Objective: Readmission rates have been proposed as a possible quality metric for inpatient psychiatry. Little is known about predicting readmissions and identifying modifiable factors that may reduce early readmissions in these settings.
Methods: We reviewed 693 medical records from our adult inpatient psychiatric unit to identify factors associated with patients' readmission within 90 days of discharge.
Results: After adjusting for all variables, and including interactions between identified factors, we found several demographic features predicting readmission, including male gender with suicidal ideation on admission (odds ratio [OR] = 13.2; 95% confidence interval [CI], 3.4-51.9), a diagnosis of a psychotic disorder with a prior medical admission (OR = 5.7; 95% CI, 1.7-20.6), and suicidal ideation with comorbid personality disorder (OR = 5.3; 95% CI, 1.4-20.6). Demographic features decreasing the odds of readmission included being non-white with homeless living situation (OR = 0.18; 95% CI, 0.04-0.82), medication changes made within 48 hours of discharge (OR = 0.44; 95% CI, 0.23-0.84), and the number of medications dispensed without documented follow-up plan or appointment (OR = 0.88; 95% CI, 0.81-0.96).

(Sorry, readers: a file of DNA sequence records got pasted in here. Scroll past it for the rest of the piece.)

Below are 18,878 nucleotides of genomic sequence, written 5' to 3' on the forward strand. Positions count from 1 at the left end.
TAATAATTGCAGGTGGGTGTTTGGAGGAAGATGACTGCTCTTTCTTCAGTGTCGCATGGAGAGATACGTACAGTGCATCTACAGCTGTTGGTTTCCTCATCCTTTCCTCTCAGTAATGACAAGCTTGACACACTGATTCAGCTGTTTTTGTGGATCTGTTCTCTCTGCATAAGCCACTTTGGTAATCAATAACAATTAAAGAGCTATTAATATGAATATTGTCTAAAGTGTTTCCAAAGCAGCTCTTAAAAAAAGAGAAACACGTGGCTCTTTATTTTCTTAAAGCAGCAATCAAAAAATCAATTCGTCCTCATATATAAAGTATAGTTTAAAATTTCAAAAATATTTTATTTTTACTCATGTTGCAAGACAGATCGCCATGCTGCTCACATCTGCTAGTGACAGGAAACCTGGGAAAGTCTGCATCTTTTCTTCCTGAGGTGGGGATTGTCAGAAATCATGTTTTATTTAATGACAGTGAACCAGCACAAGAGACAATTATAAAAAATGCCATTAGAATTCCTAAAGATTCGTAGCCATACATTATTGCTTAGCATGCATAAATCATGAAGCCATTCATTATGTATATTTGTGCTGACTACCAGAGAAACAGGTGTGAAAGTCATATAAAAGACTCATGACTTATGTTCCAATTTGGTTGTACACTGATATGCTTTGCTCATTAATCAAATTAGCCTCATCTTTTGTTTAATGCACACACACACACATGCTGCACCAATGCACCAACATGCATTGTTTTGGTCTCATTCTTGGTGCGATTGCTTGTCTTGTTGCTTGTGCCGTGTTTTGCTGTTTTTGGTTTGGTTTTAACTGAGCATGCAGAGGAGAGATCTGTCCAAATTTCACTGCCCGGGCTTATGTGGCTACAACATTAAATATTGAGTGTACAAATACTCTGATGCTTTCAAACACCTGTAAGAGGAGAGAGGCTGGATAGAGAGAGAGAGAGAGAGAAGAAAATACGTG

Conclusion: Future prospective studies utilizing qualitative and quantitative methods are required to more precisely define a wider array of metrics. Improved identification of demographic features associated with early readmissions may suggest areas to target as we seek to the quality of inpatient psychiatric care.